Hear us Sing.

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Summary

Slip into a world of constant balance in nature that has begun to tilt. Races of recognition: elf like plants, dragons, orc like tribes, magically enhanced humans and growing darkness.

Status:
Ongoing
Chapters:
1
Rating:
n/a
Age Rating:
18+

Chapter 1

The eladrasi were revered by the outsiders for their reclusive nature, preferring their earthbound home rather than venturing to the great outside world, where they knew naught of its terrain nor its people. Many a man wouldn’t dare venture close to the forest of Arüindel, rumors of vicious, untame things dwelling within. Too many had braved entering, too few had returned.

Peridae took herself closer to the border than was wise, so close, in fact, that she could catch sight of its end and beyond. Young was she still, only having witnessed a century of blooming seasons, but long ago had they versed her in the ways of her people. The world was cruel beyond the forest; they did well to remain within, where it was safe.

Still her curiosity had never been truly sated, burning ever brighter.


“Are you sure this is wise?” Iri had always held more honor than she, more dedication to following the rules and keeping his curiosity to himself. Peridae had track record for getting the both of them in trouble. Today was no such exception.

“The elders are content with ignoring the forest’s pain, but I am not.” Fingers flexed over wooden shaft of spear, growing and weaving into roots to keep better grip of weapon as Peridae felt change shift beneath her feet. Evidence of the rot grew heavy here, wood and plant life consumed by sickness and grief. Iri laid hand against tree, its pain whispering through the leaves of the overhang. Dark tendrils webbed across its bark despite Iri’s best attempt at healing the plant of its sickness.

“It is much more than we feared Iri. Nesalia needs to hear of this. She cannot ignore it for much longer.” Peridae’s spear lowered to her side, brow furrowed, lips parted in ever the slightest manner as she knelt. She could still hear the trees singing to each other, a quiet caress of the whispering language sifting through the brush; they sang of hurt and darkness. Digits would go to press against the forest floor, brown tainted sap collecting upon her finger tips. “Tread carefully. This rot is strange, and I fear we may not be immune to its effects.” Gaze flickered to Iri, whose eyes locked with her before giving curt nod, hand drawing away from bark as Peridae stood, soft sigh escaping confines of her lips. The forest was quiet, eerily so, and no one was asking questions. She could feel the sap beginning to burn against her skin, and quick glance would determine that Iri had not seen. Hand would draw out of sight as she attempted to wipe sap from her fingers.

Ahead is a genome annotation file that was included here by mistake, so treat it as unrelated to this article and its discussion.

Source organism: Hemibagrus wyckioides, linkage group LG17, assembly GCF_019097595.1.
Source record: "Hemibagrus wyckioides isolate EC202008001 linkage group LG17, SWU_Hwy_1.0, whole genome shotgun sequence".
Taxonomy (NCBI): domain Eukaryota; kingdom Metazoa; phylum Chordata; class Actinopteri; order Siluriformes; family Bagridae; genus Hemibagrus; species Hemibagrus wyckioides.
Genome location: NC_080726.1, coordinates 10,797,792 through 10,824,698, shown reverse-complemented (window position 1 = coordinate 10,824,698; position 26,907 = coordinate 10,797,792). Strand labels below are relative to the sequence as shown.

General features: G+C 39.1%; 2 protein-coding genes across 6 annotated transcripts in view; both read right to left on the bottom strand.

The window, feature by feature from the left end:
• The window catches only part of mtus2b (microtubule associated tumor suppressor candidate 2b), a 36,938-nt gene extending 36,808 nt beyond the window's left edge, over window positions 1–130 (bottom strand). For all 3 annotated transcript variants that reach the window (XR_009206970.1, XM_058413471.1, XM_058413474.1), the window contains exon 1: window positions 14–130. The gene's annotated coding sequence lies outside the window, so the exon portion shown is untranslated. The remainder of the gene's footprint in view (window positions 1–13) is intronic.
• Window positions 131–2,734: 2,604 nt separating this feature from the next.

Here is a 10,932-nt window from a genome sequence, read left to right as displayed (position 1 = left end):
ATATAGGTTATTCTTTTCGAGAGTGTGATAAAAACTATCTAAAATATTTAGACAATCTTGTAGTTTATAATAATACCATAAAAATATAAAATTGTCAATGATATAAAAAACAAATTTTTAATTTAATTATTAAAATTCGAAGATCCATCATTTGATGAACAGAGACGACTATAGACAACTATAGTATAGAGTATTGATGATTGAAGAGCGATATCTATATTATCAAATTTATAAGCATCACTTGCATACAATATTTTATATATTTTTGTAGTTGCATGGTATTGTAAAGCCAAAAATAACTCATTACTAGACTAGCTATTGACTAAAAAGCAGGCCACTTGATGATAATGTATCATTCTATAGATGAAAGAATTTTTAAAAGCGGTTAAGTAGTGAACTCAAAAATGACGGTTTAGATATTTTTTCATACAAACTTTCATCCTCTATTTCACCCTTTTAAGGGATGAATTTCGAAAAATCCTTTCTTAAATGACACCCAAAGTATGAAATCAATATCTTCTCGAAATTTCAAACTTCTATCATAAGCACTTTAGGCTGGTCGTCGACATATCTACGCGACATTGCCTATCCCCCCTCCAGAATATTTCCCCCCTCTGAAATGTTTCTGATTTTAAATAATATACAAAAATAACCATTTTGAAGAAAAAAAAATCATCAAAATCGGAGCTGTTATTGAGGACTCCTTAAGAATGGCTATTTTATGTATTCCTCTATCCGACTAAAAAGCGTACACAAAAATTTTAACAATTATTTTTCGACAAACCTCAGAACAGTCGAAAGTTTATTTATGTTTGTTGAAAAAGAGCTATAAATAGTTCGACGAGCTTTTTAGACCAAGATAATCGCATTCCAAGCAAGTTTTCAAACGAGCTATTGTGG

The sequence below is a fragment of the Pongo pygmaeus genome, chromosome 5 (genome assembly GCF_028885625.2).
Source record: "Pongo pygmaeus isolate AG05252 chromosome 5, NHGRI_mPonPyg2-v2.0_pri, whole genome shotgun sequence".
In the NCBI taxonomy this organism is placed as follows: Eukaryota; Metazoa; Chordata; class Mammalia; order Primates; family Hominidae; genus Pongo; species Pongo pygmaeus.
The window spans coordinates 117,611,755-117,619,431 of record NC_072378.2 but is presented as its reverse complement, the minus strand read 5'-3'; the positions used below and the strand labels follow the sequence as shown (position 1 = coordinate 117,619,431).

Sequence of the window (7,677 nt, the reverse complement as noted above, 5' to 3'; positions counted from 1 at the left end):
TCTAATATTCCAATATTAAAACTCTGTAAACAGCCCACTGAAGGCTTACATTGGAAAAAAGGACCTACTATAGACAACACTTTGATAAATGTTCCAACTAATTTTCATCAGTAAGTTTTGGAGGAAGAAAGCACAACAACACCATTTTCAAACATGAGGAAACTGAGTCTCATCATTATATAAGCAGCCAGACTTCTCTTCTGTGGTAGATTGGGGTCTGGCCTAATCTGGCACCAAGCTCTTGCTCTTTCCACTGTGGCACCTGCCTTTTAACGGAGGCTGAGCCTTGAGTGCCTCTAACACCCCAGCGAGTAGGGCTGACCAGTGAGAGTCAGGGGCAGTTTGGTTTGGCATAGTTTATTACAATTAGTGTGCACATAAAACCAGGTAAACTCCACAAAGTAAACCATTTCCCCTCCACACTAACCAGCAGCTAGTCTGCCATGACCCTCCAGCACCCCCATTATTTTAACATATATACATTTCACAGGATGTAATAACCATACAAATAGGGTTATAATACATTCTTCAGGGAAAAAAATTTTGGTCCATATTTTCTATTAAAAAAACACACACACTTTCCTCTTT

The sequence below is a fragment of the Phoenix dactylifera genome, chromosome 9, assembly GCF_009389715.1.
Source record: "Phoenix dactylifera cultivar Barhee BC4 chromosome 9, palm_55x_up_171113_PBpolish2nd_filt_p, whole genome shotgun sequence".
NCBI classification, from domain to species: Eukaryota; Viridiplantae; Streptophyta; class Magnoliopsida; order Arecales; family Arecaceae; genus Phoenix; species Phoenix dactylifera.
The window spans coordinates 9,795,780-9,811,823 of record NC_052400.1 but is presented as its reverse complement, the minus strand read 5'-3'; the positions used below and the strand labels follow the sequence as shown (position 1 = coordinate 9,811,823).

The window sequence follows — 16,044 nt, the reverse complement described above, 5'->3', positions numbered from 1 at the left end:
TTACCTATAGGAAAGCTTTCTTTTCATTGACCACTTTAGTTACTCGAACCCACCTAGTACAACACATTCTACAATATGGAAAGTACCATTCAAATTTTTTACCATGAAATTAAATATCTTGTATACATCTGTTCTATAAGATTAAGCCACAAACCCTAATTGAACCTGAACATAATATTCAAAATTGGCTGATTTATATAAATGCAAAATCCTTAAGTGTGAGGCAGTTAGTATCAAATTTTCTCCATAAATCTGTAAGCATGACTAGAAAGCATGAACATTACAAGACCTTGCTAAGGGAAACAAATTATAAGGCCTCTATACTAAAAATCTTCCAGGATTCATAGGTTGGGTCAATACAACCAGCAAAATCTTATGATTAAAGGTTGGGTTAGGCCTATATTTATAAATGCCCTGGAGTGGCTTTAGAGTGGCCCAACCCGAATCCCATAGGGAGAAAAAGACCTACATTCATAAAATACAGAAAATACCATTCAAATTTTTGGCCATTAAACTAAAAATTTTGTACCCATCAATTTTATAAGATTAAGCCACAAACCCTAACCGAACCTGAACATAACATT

“Perhaps it’s time to report this, Peridae. We shouldn’t investigate anymore on our own. We’ve drawn too close to the border as is. We are in danger here----we are plants just as much as our home. If there is a rot we don’t know about, the elders will want to hear about it.” He paused. “Peridae?”

Head turned, lips pursed in silent contemplation. Peridae knew what he said was true, but part of her did not trust what was going on. The elders held only concern for the preservation of their home, of their Mother, the tree the first eladrasi had been nurtured from. Her people were plant by nature, held nature in highest regards. If the rot was returning, perhaps they were simply supposed to try and endure. Life could not survive without death, just the same if the roles were reversed.

“Come on Peridae,” Iri spoke, voice laced with quiet, hand resting against her shoulder, “regardless of what you decide, we must return.” Twirling spear around in grasp, her fingers retracted from roots, turning into normal fingers once more as she nodded in compliance, turning to follow Iri back into the heart of the forest.

Pain ruptured behind Peridae’s right knee cap, bringing her to ground, teeth grinding as yellow sap-like blood seeped out of wound. Reflexes kicked, Iri acted almost instinctively as dagger was drawn from hip, lips pulled back over teeth in wordless snarl as he rushed to defend fallen comrade. It was only then that Peridae glimpsed at what they dealt with.